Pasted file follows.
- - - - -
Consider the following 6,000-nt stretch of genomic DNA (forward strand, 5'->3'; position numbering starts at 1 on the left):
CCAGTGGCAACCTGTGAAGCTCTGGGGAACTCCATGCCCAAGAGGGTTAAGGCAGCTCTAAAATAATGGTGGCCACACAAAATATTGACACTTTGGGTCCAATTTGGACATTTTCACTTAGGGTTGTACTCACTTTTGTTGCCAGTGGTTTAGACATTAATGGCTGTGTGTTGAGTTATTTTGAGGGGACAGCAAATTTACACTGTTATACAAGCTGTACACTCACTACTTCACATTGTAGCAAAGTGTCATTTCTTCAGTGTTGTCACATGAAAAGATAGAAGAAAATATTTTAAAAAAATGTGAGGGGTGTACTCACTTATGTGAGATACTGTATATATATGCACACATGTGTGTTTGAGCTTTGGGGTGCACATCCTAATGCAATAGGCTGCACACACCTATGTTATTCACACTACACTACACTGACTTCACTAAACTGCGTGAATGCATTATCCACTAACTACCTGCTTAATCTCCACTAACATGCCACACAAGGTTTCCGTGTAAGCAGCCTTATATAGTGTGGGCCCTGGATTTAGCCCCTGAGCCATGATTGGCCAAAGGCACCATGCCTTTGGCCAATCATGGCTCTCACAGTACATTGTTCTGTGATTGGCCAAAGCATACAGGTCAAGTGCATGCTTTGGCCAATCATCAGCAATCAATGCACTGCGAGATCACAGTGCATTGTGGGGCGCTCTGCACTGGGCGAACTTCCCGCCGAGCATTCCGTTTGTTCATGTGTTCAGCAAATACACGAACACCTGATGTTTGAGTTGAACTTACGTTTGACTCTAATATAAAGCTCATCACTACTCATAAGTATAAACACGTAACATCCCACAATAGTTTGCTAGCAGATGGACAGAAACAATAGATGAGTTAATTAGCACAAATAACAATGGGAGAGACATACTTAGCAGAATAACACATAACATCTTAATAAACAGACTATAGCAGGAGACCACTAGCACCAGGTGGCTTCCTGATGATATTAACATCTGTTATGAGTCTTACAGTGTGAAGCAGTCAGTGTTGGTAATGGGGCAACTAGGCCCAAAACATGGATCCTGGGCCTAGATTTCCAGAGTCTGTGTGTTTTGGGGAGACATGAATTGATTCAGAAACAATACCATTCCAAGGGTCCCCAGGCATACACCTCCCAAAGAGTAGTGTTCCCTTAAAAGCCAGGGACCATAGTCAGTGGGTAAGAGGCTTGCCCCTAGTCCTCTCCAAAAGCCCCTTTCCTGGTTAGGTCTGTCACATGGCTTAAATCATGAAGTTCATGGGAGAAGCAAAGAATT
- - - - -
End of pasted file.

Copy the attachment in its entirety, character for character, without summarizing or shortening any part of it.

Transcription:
Consider the following 6,000-nt stretch of genomic DNA (forward strand, 5'->3'; position numbering starts at 1 on the left):
CCAGTGGCAACCTGTGAAGCTCTGGGGAACTCCATGCCCAAGAGGGTTAAGGCAGCTCTAAAATAATGGTGGCCACACAAAATATTGACACTTTGGGTCCAATTTGGACATTTTCACTTAGGGTTGTACTCACTTTTGTTGCCAGTGGTTTAGACATTAATGGCTGTGTGTTGAGTTATTTTGAGGGGACAGCAAATTTACACTGTTATACAAGCTGTACACTCACTACTTCACATTGTAGCAAAGTGTCATTTCTTCAGTGTTGTCACATGAAAAGATAGAAGAAAATATTTTAAAAAAATGTGAGGGGTGTACTCACTTATGTGAGATACTGTATATATATGCACACATGTGTGTTTGAGCTTTGGGGTGCACATCCTAATGCAATAGGCTGCACACACCTATGTTATTCACACTACACTACACTGACTTCACTAAACTGCGTGAATGCATTATCCACTAACTACCTGCTTAATCTCCACTAACATGCCACACAAGGTTTCCGTGTAAGCAGCCTTATATAGTGTGGGCCCTGGATTTAGCCCCTGAGCCATGATTGGCCAAAGGCACCATGCCTTTGGCCAATCATGGCTCTCACAGTACATTGTTCTGTGATTGGCCAAAGCATACAGGTCAAGTGCATGCTTTGGCCAATCATCAGCAATCAATGCACTGCGAGATCACAGTGCATTGTGGGGCGCTCTGCACTGGGCGAACTTCCCGCCGAGCATTCCGTTTGTTCATGTGTTCAGCAAATACACGAACACCTGATGTTTGAGTTGAACTTACGTTTGACTCTAATATAAAGCTCATCACTACTCATAAGTATAAACACGTAACATCCCACAATAGTTTGCTAGCAGATGGACAGAAACAATAGATGAGTTAATTAGCACAAATAACAATGGGAGAGACATACTTAGCAGAATAACACATAACATCTTAATAAACAGACTATAGCAGGAGACCACTAGCACCAGGTGGCTTCCTGATGATATTAACATCTGTTATGAGTCTTACAGTGTGAAGCAGTCAGTGTTGGTAATGGGGCAACTAGGCCCAAAACATGGATCCTGGGCCTAGATTTCCAGAGTCTGTGTGTTTTGGGGAGACATGAATTGATTCAGAAACAATACCATTCCAAGGGTCCCCAGGCATACACCTCCCAAAGAGTAGTGTTCCCTTAAAAGCCAGGGACCATAGTCAGTGGGTAAGAGGCTTGCCCCTAGTCCTCTCCAAAAGCCCCTTTCCTGGTTAGGTCTGTCACATGGCTTAAATCATGAAGTTCATGGGAGAAGCAAAGAATT